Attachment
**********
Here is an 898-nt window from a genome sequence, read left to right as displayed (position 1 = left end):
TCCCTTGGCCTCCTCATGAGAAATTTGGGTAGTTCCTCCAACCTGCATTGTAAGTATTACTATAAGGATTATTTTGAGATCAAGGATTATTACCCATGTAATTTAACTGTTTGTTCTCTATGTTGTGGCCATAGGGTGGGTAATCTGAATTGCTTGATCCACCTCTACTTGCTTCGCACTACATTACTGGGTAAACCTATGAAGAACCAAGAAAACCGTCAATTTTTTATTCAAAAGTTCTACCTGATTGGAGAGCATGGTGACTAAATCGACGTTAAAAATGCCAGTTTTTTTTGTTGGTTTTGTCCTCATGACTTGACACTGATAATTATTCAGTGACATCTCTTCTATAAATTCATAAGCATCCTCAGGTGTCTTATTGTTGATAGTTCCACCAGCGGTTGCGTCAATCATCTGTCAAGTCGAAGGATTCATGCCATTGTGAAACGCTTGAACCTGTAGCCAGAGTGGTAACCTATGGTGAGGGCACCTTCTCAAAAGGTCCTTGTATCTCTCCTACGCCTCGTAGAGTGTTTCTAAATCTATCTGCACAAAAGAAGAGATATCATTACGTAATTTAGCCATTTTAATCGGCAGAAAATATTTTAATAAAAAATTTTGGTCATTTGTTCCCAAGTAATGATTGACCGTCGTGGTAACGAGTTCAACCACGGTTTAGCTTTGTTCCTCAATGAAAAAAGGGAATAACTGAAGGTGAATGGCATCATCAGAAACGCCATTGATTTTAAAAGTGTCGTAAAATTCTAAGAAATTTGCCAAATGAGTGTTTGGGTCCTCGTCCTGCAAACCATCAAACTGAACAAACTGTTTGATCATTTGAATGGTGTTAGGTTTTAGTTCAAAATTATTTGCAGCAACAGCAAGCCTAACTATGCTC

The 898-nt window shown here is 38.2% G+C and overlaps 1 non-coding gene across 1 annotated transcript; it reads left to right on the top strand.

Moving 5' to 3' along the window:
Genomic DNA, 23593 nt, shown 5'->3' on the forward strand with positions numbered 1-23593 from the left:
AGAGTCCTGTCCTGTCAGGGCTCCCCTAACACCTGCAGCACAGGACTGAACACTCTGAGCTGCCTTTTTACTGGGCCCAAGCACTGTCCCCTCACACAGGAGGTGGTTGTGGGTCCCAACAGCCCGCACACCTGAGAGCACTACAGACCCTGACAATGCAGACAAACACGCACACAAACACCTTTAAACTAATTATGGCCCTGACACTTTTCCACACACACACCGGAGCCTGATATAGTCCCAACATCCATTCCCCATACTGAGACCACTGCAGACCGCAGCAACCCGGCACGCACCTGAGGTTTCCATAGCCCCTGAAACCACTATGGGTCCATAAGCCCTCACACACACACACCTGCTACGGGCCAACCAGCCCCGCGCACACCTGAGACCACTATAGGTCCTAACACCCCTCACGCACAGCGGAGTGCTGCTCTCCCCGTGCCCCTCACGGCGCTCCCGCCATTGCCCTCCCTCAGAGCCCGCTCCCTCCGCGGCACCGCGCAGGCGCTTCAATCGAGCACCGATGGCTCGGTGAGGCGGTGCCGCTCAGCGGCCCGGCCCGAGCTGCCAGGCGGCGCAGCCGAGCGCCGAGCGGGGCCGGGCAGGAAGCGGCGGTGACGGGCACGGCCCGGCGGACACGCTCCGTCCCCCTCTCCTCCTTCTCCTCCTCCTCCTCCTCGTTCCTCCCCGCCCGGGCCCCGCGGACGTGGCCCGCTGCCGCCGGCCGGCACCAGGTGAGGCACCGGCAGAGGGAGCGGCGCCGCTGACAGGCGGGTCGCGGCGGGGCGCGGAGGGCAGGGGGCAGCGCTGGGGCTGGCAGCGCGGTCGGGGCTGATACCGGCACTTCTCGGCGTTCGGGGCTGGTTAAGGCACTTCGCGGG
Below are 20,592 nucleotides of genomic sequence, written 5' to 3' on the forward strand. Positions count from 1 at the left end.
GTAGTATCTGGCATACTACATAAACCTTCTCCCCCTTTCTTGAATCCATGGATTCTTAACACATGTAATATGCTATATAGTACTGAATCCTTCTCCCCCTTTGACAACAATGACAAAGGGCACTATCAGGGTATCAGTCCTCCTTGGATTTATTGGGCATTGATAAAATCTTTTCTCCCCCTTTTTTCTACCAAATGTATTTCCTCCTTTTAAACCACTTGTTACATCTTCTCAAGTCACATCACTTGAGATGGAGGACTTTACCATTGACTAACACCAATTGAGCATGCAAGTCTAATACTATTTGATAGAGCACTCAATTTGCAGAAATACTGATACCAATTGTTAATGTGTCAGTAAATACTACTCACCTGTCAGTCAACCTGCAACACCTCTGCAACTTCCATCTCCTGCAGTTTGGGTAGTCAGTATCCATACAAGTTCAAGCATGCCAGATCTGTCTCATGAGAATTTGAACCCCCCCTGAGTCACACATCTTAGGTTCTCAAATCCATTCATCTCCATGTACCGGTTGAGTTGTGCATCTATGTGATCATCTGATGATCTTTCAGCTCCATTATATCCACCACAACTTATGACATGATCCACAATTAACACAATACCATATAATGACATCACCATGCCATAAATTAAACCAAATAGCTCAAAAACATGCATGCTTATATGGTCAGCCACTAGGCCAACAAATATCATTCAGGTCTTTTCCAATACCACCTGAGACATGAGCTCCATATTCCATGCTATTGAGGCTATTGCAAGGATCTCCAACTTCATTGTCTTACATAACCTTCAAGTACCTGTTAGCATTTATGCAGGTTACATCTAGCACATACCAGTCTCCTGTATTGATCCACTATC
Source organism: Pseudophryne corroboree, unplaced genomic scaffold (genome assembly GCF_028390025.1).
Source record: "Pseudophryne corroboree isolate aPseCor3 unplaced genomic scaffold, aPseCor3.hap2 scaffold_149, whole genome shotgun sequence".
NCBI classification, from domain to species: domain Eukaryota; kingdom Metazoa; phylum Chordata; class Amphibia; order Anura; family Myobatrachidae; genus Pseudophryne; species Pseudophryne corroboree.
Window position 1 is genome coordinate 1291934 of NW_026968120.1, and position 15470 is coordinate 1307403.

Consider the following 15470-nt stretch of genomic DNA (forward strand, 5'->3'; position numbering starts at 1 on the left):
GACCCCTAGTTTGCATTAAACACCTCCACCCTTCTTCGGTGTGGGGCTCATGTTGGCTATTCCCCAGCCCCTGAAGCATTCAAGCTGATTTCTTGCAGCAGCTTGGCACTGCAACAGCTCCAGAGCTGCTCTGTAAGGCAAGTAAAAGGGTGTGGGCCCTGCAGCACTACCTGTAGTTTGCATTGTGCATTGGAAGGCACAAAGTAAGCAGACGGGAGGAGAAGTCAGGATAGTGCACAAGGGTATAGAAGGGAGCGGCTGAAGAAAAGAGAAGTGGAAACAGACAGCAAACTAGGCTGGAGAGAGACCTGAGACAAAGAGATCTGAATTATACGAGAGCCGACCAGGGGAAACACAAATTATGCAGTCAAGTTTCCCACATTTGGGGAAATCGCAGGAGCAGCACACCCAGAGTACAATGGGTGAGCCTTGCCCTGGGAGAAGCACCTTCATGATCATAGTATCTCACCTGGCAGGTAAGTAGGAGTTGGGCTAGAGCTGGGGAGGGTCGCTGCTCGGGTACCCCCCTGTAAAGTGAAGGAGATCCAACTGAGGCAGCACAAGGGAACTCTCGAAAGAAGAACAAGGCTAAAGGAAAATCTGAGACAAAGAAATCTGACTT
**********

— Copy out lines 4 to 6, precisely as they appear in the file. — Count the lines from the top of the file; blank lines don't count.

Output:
Moving 5' to 3' along the window:
Genomic DNA, 23593 nt, shown 5'->3' on the forward strand with positions numbered 1-23593 from the left:
AGAGTCCTGTCCTGTCAGGGCTCCCCTAACACCTGCAGCACAGGACTGAACACTCTGAGCTGCCTTTTTACTGGGCCCAAGCACTGTCCCCTCACACAGGAGGTGGTTGTGGGTCCCAACAGCCCGCACACCTGAGAGCACTACAGACCCTGACAATGCAGACAAACACGCACACAAACACCTTTAAACTAATTATGGCCCTGACACTTTTCCACACACACACCGGAGCCTGATATAGTCCCAACATCCATTCCCCATACTGAGACCACTGCAGACCGCAGCAACCCGGCACGCACCTGAGGTTTCCATAGCCCCTGAAACCACTATGGGTCCATAAGCCCTCACACACACACACCTGCTACGGGCCAACCAGCCCCGCGCACACCTGAGACCACTATAGGTCCTAACACCCCTCACGCACAGCGGAGTGCTGCTCTCCCCGTGCCCCTCACGGCGCTCCCGCCATTGCCCTCCCTCAGAGCCCGCTCCCTCCGCGGCACCGCGCAGGCGCTTCAATCGAGCACCGATGGCTCGGTGAGGCGGTGCCGCTCAGCGGCCCGGCCCGAGCTGCCAGGCGGCGCAGCCGAGCGCCGAGCGGGGCCGGGCAGGAAGCGGCGGTGACGGGCACGGCCCGGCGGACACGCTCCGTCCCCCTCTCCTCCTTCTCCTCCTCCTCCTCCTCGTTCCTCCCCGCCCGGGCCCCGCGGACGTGGCCCGCTGCCGCCGGCCGGCACCAGGTGAGGCACCGGCAGAGGGAGCGGCGCCGCTGACAGGCGGGTCGCGGCGGGGCGCGGAGGGCAGGGGGCAGCGCTGGGGCTGGCAGCGCGGTCGGGGCTGATACCGGCACTTCTCGGCGTTCGGGGCTGGTTAAGGCACTTCGCGGG